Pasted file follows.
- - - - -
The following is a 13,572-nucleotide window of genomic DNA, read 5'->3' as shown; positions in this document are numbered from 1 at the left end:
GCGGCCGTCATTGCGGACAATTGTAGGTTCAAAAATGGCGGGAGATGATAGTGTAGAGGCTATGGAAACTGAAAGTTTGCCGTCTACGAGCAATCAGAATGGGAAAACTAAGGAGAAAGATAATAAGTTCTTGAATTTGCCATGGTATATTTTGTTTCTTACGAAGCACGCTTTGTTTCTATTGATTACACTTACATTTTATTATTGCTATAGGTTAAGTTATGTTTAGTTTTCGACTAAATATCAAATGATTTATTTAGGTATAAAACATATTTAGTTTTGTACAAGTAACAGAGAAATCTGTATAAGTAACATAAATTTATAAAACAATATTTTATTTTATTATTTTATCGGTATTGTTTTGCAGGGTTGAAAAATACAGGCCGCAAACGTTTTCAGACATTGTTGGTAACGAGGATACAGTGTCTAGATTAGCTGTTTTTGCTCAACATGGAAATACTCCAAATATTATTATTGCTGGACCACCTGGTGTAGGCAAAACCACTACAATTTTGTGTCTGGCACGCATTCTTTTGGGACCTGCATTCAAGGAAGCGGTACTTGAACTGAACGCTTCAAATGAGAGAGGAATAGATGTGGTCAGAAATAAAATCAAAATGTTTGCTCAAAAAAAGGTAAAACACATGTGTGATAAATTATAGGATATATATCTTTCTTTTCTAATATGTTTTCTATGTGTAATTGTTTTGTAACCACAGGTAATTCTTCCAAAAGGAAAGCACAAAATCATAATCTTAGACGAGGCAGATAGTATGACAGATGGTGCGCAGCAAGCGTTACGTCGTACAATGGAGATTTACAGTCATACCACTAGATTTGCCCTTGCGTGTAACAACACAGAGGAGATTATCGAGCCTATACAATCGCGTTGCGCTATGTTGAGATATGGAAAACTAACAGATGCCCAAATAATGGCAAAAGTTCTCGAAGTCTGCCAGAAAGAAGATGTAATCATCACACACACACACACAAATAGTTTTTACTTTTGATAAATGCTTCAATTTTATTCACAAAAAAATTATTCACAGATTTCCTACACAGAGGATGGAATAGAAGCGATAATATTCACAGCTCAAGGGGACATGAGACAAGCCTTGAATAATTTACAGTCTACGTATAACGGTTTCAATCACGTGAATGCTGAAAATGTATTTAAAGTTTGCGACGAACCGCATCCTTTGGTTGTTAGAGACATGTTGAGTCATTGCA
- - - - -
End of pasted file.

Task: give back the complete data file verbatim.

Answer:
The following is a 13,572-nucleotide window of genomic DNA, read 5'->3' as shown; positions in this document are numbered from 1 at the left end:
GCGGCCGTCATTGCGGACAATTGTAGGTTCAAAAATGGCGGGAGATGATAGTGTAGAGGCTATGGAAACTGAAAGTTTGCCGTCTACGAGCAATCAGAATGGGAAAACTAAGGAGAAAGATAATAAGTTCTTGAATTTGCCATGGTATATTTTGTTTCTTACGAAGCACGCTTTGTTTCTATTGATTACACTTACATTTTATTATTGCTATAGGTTAAGTTATGTTTAGTTTTCGACTAAATATCAAATGATTTATTTAGGTATAAAACATATTTAGTTTTGTACAAGTAACAGAGAAATCTGTATAAGTAACATAAATTTATAAAACAATATTTTATTTTATTATTTTATCGGTATTGTTTTGCAGGGTTGAAAAATACAGGCCGCAAACGTTTTCAGACATTGTTGGTAACGAGGATACAGTGTCTAGATTAGCTGTTTTTGCTCAACATGGAAATACTCCAAATATTATTATTGCTGGACCACCTGGTGTAGGCAAAACCACTACAATTTTGTGTCTGGCACGCATTCTTTTGGGACCTGCATTCAAGGAAGCGGTACTTGAACTGAACGCTTCAAATGAGAGAGGAATAGATGTGGTCAGAAATAAAATCAAAATGTTTGCTCAAAAAAAGGTAAAACACATGTGTGATAAATTATAGGATATATATCTTTCTTTTCTAATATGTTTTCTATGTGTAATTGTTTTGTAACCACAGGTAATTCTTCCAAAAGGAAAGCACAAAATCATAATCTTAGACGAGGCAGATAGTATGACAGATGGTGCGCAGCAAGCGTTACGTCGTACAATGGAGATTTACAGTCATACCACTAGATTTGCCCTTGCGTGTAACAACACAGAGGAGATTATCGAGCCTATACAATCGCGTTGCGCTATGTTGAGATATGGAAAACTAACAGATGCCCAAATAATGGCAAAAGTTCTCGAAGTCTGCCAGAAAGAAGATGTAATCATCACACACACACACACAAATAGTTTTTACTTTTGATAAATGCTTCAATTTTATTCACAAAAAAATTATTCACAGATTTCCTACACAGAGGATGGAATAGAAGCGATAATATTCACAGCTCAAGGGGACATGAGACAAGCCTTGAATAATTTACAGTCTACGTATAACGGTTTCAATCACGTGAATGCTGAAAATGTATTTAAAGTTTGCGACGAACCGCATCCTTTGGTTGTTAGAGACATGTTGAGTCATTGCA